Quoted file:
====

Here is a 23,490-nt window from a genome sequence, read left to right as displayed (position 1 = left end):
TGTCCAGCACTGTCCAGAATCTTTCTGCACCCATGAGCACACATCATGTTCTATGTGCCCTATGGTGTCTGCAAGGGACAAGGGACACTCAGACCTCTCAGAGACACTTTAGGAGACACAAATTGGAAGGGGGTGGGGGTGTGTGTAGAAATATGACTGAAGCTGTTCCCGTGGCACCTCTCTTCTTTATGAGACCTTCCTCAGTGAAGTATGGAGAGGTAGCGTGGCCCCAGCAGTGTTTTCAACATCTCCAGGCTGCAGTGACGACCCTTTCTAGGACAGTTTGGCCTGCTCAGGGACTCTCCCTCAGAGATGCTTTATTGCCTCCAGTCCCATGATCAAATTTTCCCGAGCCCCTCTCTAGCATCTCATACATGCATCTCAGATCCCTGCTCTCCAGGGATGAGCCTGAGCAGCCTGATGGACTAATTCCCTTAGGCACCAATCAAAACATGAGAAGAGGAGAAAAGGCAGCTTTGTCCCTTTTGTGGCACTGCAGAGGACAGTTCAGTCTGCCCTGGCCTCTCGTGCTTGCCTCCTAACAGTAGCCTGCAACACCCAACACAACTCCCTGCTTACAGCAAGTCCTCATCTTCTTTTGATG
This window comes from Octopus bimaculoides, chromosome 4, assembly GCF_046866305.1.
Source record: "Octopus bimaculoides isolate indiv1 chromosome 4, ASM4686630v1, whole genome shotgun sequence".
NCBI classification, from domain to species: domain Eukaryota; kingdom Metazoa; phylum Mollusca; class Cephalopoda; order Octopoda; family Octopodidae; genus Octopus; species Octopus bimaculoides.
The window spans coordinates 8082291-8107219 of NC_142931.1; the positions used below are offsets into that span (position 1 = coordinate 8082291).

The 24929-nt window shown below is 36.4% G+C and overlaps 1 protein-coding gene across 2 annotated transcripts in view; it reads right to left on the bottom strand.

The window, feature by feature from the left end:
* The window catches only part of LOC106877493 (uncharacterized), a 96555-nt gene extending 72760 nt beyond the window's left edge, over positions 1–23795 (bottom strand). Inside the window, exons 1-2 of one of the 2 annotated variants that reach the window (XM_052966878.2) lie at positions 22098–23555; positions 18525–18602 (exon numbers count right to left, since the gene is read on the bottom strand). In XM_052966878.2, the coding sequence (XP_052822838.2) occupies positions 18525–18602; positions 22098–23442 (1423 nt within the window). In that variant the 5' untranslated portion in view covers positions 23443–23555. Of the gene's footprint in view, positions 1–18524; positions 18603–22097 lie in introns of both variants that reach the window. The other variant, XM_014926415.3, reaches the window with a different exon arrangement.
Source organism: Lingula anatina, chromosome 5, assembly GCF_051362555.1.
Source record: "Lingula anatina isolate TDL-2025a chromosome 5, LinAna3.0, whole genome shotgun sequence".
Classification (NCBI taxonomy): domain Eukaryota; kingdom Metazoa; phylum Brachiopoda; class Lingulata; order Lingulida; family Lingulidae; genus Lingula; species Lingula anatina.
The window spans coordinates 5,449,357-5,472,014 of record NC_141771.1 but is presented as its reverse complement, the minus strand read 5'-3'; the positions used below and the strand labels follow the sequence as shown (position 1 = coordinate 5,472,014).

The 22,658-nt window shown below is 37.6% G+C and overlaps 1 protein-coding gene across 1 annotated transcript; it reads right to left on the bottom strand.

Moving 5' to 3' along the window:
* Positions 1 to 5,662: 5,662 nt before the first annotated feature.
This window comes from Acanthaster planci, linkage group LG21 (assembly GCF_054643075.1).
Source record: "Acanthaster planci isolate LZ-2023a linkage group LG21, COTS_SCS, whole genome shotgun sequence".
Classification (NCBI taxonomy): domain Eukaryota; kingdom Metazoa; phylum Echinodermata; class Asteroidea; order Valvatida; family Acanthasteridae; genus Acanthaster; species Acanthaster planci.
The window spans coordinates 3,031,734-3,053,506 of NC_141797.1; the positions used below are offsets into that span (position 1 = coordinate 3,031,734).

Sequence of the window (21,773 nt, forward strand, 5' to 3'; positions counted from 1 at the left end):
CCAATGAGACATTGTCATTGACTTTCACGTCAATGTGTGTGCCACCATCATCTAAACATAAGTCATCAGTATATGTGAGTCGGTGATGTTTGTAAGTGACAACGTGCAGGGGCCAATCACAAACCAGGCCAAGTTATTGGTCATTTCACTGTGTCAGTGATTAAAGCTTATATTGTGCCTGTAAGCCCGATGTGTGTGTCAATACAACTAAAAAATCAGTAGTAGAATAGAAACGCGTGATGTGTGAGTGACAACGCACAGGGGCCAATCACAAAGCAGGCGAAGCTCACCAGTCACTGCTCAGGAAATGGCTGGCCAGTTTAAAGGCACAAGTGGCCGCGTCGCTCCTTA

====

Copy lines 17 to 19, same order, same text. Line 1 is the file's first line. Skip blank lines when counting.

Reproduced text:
This window comes from Acanthaster planci, linkage group LG21 (assembly GCF_054643075.1).
Source record: "Acanthaster planci isolate LZ-2023a linkage group LG21, COTS_SCS, whole genome shotgun sequence".
Classification (NCBI taxonomy): domain Eukaryota; kingdom Metazoa; phylum Echinodermata; class Asteroidea; order Valvatida; family Acanthasteridae; genus Acanthaster; species Acanthaster planci.